Early This Month
As we enter into this month we are hit with some severe weather warnings with more freezing weather and snow forecast. Pitch presentation at this time of the year becomes very important. With cold, wet soils hampering the occasional growth of grass that helps with the grass infill, it is very important that essential work is carried out immediately when conditions allow. Well striped pitches with lines that are both bright and straight and goalposts that are both upright with nets that are tidy, will help to take the eye off some of some of these areas.
Later This Month
It would be fitting also to turn some thoughts later this month, if you haven't already, to how you will be tackling your end of season renovations. Some may feel that this is a bit early to be thinking such thoughts but May will soon creep up on you and catch you out. Those working in schools will be looking even earlier than this, for some will just have just the week including the Easter weekend to complete all their winter pitch renovations.
Give some thoughts to what equipment you will need to complete your plans. If it's part of your inventory, drag it out, dust it off and fire it up to make sure it will work for you when you need it. If you don't have it in your inventory but you know someone that has, a neighbouring groundsman perhaps, then now's the time to offer to take him down the pub for a few beers.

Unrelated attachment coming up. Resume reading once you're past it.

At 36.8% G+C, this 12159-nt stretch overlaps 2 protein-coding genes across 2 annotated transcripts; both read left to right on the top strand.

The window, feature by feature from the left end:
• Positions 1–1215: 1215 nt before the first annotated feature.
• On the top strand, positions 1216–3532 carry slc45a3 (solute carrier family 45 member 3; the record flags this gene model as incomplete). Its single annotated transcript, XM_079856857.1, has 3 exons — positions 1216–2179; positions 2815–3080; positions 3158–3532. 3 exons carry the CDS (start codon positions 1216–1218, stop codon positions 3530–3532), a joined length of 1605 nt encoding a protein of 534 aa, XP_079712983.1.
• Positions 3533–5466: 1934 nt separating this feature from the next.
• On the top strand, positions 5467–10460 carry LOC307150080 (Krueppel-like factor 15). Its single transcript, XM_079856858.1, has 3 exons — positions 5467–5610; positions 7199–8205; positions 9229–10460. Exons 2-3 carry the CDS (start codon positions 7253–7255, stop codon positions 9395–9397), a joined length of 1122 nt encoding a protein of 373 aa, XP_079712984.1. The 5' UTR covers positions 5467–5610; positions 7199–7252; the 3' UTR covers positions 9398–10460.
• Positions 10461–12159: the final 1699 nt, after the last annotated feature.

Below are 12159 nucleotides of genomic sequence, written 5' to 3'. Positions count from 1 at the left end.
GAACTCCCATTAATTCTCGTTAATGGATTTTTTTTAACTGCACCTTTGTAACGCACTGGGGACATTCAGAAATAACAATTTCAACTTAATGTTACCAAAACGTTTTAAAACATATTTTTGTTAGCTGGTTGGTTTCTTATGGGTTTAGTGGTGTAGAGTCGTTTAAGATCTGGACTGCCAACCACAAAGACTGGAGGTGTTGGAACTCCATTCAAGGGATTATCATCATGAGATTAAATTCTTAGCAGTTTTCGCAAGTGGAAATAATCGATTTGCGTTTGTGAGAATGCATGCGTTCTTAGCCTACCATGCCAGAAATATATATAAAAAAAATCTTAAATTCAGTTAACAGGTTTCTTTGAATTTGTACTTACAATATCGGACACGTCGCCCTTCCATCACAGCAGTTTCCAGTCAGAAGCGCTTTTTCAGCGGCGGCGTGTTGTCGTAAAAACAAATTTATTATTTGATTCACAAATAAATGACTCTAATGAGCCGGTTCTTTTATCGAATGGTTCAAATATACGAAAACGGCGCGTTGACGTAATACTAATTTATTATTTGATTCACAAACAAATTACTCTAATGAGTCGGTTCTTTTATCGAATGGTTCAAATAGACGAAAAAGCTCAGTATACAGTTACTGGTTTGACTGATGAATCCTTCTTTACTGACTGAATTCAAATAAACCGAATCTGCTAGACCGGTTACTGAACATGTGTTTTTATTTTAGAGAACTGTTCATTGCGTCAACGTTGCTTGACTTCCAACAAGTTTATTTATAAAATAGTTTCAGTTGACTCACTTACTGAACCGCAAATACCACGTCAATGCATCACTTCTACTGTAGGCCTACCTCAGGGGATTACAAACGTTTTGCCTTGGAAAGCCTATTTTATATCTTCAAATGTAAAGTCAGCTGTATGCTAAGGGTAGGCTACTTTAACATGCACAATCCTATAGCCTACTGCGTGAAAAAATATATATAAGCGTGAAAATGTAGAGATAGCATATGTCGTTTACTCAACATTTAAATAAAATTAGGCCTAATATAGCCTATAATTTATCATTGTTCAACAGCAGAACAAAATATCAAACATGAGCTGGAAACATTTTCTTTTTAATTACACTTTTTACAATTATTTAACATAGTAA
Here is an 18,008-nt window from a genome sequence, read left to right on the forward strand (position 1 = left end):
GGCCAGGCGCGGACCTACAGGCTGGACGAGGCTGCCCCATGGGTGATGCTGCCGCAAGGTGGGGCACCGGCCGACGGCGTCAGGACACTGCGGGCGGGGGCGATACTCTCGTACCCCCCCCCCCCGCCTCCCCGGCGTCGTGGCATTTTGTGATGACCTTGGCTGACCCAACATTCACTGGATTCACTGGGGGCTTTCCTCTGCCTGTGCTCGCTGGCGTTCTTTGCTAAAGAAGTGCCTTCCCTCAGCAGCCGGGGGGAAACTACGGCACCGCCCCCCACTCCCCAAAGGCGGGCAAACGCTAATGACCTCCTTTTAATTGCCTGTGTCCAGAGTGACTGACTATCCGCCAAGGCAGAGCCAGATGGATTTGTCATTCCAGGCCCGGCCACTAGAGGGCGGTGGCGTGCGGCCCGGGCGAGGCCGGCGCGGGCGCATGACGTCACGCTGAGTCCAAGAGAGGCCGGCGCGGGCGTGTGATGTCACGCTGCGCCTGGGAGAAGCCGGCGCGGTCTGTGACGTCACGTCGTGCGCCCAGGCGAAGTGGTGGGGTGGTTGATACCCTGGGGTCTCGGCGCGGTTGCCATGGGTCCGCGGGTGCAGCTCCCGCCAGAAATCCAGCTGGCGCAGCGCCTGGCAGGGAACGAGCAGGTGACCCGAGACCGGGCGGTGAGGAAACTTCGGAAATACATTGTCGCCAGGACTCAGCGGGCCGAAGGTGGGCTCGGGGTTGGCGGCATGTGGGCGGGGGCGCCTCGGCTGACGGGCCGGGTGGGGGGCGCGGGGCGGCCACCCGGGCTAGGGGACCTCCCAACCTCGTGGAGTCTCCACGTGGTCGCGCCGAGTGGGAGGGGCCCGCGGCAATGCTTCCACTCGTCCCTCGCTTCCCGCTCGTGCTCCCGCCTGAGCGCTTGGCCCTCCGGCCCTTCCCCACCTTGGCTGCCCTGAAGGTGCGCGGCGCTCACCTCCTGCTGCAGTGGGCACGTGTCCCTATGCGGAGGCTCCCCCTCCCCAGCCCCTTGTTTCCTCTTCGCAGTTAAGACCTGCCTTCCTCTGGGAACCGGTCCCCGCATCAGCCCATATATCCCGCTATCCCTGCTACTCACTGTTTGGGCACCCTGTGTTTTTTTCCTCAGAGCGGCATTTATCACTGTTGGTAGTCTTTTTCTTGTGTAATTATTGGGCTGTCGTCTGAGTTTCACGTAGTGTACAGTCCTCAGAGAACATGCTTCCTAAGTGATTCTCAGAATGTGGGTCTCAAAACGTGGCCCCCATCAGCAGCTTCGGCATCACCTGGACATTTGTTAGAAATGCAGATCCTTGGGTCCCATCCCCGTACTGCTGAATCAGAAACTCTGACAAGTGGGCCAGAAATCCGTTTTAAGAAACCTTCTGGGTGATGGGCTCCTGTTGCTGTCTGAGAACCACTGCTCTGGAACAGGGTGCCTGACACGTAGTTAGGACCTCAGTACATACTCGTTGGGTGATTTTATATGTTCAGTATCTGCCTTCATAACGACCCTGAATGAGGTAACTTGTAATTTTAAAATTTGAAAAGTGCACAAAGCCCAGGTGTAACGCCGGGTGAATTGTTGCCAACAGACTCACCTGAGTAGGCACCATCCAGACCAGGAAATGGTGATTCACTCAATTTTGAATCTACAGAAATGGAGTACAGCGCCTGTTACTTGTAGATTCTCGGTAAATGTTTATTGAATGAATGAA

Alternatively, look at the option of hiring. There are a growing number of hire companies these days that are now specialising in the hire of sports ground equipment. Start thinking about what materials you will need on hand before the planned start date for your renovations. Make sure you get your soil tested to ensure that you are applying the right nutrients.
February is the month where everyone's thoughts are full of ways and means to ease their pitches through the rest of the season. Particularly in the north of the country where the temperatures struggle a bit more than in the south, where grass growth responds better to slightly warmer average temperatures.
Drag matting and brushing: Continue the work of brushing to keep the air circulating around the base of the plant, particularly important for removing early morning dew and controlling disease. Pay particular attention also to the goalmouth areas and centre circles post match to lift the grass back up out of muddy areas. This is also important in keeping surface levels.